The Culture Creating A.I. Is Weird. Here’s Why That Matters.
In recent months, we’ve witnessed the rise of chatbots that can pass law and business school exams, artificial companions who’ve become best friends and lovers and music generators that produce remarkably humanlike songs. It’s hard to know how to process it all. But if there’s one thing that’s certain, it’s this: The future — shaped by technologies like artificial intelligence — is going to be profoundly weird. It’s going to look, feel and function differently from the world we have grown to recognize.
How do we learn to navigate — even embrace — the weirdness of the world we’re entering into?
Erik Davis is the author of the books “High Weirdness: Drugs, Esoterica and Visionary Experience in the Seventies” and “TechGnosis: Myth, Magic and Mysticism in the Age of Information” and writes the newsletter “Burning Shore.” For Davis, “weirdness” isn’t just a quality of things that don’t make sense to us, it’s an interpretive framework that helps us better understand the cultures and technologies that will shape our wondrous, wild future.
We discuss how Silicon Valley’s particularly weird culture has altered the trajectory of A.I. development, why programs like ChatGPT can profoundly unsettle our sense of reality and our own humanity, how the behaviors of A.I. systems reveal far more about humanity than we like to admit, why we might be in a “sorcerer’s apprentice moment” for artificial intelligence, why we often turn to myth and science fiction to explain technologies whose implications we don’t yet grasp, why A.I. developers are willing to keep designing technologies that they think may destroy humanity and more.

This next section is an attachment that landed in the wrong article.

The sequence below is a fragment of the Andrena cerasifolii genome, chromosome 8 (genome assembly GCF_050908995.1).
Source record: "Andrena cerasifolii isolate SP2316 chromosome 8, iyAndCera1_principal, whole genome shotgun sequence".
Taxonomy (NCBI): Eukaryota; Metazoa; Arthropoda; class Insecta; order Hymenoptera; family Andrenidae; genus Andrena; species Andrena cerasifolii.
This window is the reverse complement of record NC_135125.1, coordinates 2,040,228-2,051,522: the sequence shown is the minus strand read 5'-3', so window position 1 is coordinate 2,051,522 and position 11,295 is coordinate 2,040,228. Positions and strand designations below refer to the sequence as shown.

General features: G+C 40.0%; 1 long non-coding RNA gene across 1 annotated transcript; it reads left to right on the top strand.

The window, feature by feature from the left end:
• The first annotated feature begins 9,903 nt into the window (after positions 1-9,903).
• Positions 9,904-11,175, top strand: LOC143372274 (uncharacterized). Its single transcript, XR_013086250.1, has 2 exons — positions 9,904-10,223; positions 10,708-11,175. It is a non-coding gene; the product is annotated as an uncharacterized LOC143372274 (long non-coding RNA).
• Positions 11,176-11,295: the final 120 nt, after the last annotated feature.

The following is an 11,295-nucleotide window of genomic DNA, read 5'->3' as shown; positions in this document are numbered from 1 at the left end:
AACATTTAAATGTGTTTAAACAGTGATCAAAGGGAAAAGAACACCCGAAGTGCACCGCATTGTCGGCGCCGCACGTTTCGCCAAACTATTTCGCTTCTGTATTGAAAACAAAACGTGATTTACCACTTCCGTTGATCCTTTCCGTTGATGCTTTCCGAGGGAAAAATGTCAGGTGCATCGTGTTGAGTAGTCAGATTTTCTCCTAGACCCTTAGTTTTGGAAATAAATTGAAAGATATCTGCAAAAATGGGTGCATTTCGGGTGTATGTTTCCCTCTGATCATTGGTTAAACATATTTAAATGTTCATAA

This episode contains strong language.
Pharmako-AI by K Allado-McDowell
“AI EEEEEEE!!!” by Erik Davis
“The Merge” by Sam Altman
“The Weird and the Banal” by Erik Davis
“There Is No A.I.” by Jaron Lanier
God, Human, Animal, Machine by Meghan O’Gieblyn
Psychonauts by Mike Jay
Weird Studies (podcast)
Thoughts? Guest suggestions? Email us at email@example.com.
You can find transcripts (posted midday) and more episodes of “The Ezra Klein Show” at nytimes.com/ezra-klein-podcast, and you can find Ezra on Twitter @ezraklein. Book recommendations from all our guests are listed at https://www.nytimes.com/article/ezra-klein-show-book-recs.
This episode of “The Ezra Klein Show” is produced by Annie Galvin. Fact-checking by Michelle Harris. Mixing by Efim Shapiro. The show’s production team is Emefa Agawu, Annie Galvin, Jeff Geld, Roge Karma and Kristin Lin. Original music by Isaac Jones. Audience strategy by Shannon Busta. The executive producer of New York Times Opinion Audio is Annie-Rose Strasser. Special thanks to Sonia Herrero and Kristina Samulewski.